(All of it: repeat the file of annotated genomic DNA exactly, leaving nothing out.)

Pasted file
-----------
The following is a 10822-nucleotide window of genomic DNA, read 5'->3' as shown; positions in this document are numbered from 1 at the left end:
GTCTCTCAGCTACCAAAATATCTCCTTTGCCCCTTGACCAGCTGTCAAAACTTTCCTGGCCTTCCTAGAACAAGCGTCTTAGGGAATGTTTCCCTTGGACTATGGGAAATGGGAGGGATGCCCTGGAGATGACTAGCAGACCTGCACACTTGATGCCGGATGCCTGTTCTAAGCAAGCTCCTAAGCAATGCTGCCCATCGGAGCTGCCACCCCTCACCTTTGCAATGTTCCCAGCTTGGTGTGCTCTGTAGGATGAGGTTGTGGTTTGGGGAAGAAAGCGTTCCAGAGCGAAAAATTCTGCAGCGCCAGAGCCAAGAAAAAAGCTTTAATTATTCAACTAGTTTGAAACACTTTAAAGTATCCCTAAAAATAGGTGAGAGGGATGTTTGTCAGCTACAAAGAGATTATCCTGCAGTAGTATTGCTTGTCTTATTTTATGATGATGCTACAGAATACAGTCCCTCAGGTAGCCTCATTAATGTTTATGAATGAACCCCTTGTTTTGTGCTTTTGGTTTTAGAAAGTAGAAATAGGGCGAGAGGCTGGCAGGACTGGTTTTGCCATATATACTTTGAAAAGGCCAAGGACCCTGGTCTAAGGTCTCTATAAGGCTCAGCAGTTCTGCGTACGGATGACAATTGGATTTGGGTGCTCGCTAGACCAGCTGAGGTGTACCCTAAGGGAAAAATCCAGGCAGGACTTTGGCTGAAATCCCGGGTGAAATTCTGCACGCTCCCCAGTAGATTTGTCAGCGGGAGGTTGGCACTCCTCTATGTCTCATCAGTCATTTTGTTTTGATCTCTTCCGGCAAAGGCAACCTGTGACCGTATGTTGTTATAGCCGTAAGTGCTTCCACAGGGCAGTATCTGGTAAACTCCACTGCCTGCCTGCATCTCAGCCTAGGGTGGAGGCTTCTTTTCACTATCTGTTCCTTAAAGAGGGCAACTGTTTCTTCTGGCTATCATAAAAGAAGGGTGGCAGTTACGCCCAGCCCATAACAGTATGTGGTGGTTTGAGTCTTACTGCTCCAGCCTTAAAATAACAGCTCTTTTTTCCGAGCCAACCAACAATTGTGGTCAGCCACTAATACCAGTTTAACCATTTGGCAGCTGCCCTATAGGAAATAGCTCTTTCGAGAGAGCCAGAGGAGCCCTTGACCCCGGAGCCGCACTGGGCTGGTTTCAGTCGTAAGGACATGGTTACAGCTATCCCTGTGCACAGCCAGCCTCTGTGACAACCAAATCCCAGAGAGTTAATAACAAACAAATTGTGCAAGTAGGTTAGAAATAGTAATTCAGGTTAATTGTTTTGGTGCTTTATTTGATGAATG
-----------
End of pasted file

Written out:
The following is a 10822-nucleotide window of genomic DNA, read 5'->3' as shown; positions in this document are numbered from 1 at the left end:
GTCTCTCAGCTACCAAAATATCTCCTTTGCCCCTTGACCAGCTGTCAAAACTTTCCTGGCCTTCCTAGAACAAGCGTCTTAGGGAATGTTTCCCTTGGACTATGGGAAATGGGAGGGATGCCCTGGAGATGACTAGCAGACCTGCACACTTGATGCCGGATGCCTGTTCTAAGCAAGCTCCTAAGCAATGCTGCCCATCGGAGCTGCCACCCCTCACCTTTGCAATGTTCCCAGCTTGGTGTGCTCTGTAGGATGAGGTTGTGGTTTGGGGAAGAAAGCGTTCCAGAGCGAAAAATTCTGCAGCGCCAGAGCCAAGAAAAAAGCTTTAATTATTCAACTAGTTTGAAACACTTTAAAGTATCCCTAAAAATAGGTGAGAGGGATGTTTGTCAGCTACAAAGAGATTATCCTGCAGTAGTATTGCTTGTCTTATTTTATGATGATGCTACAGAATACAGTCCCTCAGGTAGCCTCATTAATGTTTATGAATGAACCCCTTGTTTTGTGCTTTTGGTTTTAGAAAGTAGAAATAGGGCGAGAGGCTGGCAGGACTGGTTTTGCCATATATACTTTGAAAAGGCCAAGGACCCTGGTCTAAGGTCTCTATAAGGCTCAGCAGTTCTGCGTACGGATGACAATTGGATTTGGGTGCTCGCTAGACCAGCTGAGGTGTACCCTAAGGGAAAAATCCAGGCAGGACTTTGGCTGAAATCCCGGGTGAAATTCTGCACGCTCCCCAGTAGATTTGTCAGCGGGAGGTTGGCACTCCTCTATGTCTCATCAGTCATTTTGTTTTGATCTCTTCCGGCAAAGGCAACCTGTGACCGTATGTTGTTATAGCCGTAAGTGCTTCCACAGGGCAGTATCTGGTAAACTCCACTGCCTGCCTGCATCTCAGCCTAGGGTGGAGGCTTCTTTTCACTATCTGTTCCTTAAAGAGGGCAACTGTTTCTTCTGGCTATCATAAAAGAAGGGTGGCAGTTACGCCCAGCCCATAACAGTATGTGGTGGTTTGAGTCTTACTGCTCCAGCCTTAAAATAACAGCTCTTTTTTCCGAGCCAACCAACAATTGTGGTCAGCCACTAATACCAGTTTAACCATTTGGCAGCTGCCCTATAGGAAATAGCTCTTTCGAGAGAGCCAGAGGAGCCCTTGACCCCGGAGCCGCACTGGGCTGGTTTCAGTCGTAAGGACATGGTTACAGCTATCCCTGTGCACAGCCAGCCTCTGTGACAACCAAATCCCAGAGAGTTAATAACAAACAAATTGTGCAAGTAGGTTAGAAATAGTAATTCAGGTTAATTGTTTTGGTGCTTTATTTGATGAATG